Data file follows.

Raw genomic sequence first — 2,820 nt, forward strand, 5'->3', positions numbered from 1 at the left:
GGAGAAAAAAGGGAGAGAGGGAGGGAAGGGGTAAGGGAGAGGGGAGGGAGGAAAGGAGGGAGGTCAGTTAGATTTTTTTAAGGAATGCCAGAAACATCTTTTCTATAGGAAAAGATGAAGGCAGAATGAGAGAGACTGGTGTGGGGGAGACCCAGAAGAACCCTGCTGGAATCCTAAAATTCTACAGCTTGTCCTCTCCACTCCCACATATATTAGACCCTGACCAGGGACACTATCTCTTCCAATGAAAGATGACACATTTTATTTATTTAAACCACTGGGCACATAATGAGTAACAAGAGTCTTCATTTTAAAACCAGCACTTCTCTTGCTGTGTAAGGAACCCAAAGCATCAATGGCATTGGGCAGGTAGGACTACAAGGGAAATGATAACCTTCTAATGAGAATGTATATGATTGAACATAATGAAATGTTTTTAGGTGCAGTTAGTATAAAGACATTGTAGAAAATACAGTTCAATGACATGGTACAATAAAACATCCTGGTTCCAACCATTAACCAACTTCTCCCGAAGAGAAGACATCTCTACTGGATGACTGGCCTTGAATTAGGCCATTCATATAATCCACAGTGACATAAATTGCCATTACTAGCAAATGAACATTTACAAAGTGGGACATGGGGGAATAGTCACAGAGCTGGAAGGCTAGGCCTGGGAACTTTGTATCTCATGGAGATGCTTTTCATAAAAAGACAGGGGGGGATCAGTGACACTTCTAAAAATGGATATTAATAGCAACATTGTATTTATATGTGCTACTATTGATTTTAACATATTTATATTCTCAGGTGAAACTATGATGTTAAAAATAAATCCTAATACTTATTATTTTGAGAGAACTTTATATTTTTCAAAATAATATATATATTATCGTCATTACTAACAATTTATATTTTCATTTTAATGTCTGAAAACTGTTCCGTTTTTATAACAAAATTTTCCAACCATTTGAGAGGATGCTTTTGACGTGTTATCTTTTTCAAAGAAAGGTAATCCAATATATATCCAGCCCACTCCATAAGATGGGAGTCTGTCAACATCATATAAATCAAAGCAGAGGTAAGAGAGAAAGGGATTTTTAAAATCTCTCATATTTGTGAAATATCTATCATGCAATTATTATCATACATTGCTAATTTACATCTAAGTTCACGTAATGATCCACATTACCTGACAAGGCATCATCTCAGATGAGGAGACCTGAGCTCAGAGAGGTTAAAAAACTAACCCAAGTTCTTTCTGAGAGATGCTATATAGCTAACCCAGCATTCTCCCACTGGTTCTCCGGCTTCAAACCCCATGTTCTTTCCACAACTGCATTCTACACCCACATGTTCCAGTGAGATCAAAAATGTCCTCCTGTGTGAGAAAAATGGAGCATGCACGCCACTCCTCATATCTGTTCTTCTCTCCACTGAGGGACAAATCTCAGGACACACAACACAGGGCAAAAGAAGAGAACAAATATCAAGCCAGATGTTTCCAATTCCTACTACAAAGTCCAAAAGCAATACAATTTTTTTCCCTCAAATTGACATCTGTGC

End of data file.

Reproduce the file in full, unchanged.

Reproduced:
Raw genomic sequence first — 2,820 nt, forward strand, 5'->3', positions numbered from 1 at the left:
GGAGAAAAAAGGGAGAGAGGGAGGGAAGGGGTAAGGGAGAGGGGAGGGAGGAAAGGAGGGAGGTCAGTTAGATTTTTTTAAGGAATGCCAGAAACATCTTTTCTATAGGAAAAGATGAAGGCAGAATGAGAGAGACTGGTGTGGGGGAGACCCAGAAGAACCCTGCTGGAATCCTAAAATTCTACAGCTTGTCCTCTCCACTCCCACATATATTAGACCCTGACCAGGGACACTATCTCTTCCAATGAAAGATGACACATTTTATTTATTTAAACCACTGGGCACATAATGAGTAACAAGAGTCTTCATTTTAAAACCAGCACTTCTCTTGCTGTGTAAGGAACCCAAAGCATCAATGGCATTGGGCAGGTAGGACTACAAGGGAAATGATAACCTTCTAATGAGAATGTATATGATTGAACATAATGAAATGTTTTTAGGTGCAGTTAGTATAAAGACATTGTAGAAAATACAGTTCAATGACATGGTACAATAAAACATCCTGGTTCCAACCATTAACCAACTTCTCCCGAAGAGAAGACATCTCTACTGGATGACTGGCCTTGAATTAGGCCATTCATATAATCCACAGTGACATAAATTGCCATTACTAGCAAATGAACATTTACAAAGTGGGACATGGGGGAATAGTCACAGAGCTGGAAGGCTAGGCCTGGGAACTTTGTATCTCATGGAGATGCTTTTCATAAAAAGACAGGGGGGGATCAGTGACACTTCTAAAAATGGATATTAATAGCAACATTGTATTTATATGTGCTACTATTGATTTTAACATATTTATATTCTCAGGTGAAACTATGATGTTAAAAATAAATCCTAATACTTATTATTTTGAGAGAACTTTATATTTTTCAAAATAATATATATATTATCGTCATTACTAACAATTTATATTTTCATTTTAATGTCTGAAAACTGTTCCGTTTTTATAACAAAATTTTCCAACCATTTGAGAGGATGCTTTTGACGTGTTATCTTTTTCAAAGAAAGGTAATCCAATATATATCCAGCCCACTCCATAAGATGGGAGTCTGTCAACATCATATAAATCAAAGCAGAGGTAAGAGAGAAAGGGATTTTTAAAATCTCTCATATTTGTGAAATATCTATCATGCAATTATTATCATACATTGCTAATTTACATCTAAGTTCACGTAATGATCCACATTACCTGACAAGGCATCATCTCAGATGAGGAGACCTGAGCTCAGAGAGGTTAAAAAACTAACCCAAGTTCTTTCTGAGAGATGCTATATAGCTAACCCAGCATTCTCCCACTGGTTCTCCGGCTTCAAACCCCATGTTCTTTCCACAACTGCATTCTACACCCACATGTTCCAGTGAGATCAAAAATGTCCTCCTGTGTGAGAAAAATGGAGCATGCACGCCACTCCTCATATCTGTTCTTCTCTCCACTGAGGGACAAATCTCAGGACACACAACACAGGGCAAAAGAAGAGAACAAATATCAAGCCAGATGTTTCCAATTCCTACTACAAAGTCCAAAAGCAATACAATTTTTTTCCCTCAAATTGACATCTGTGC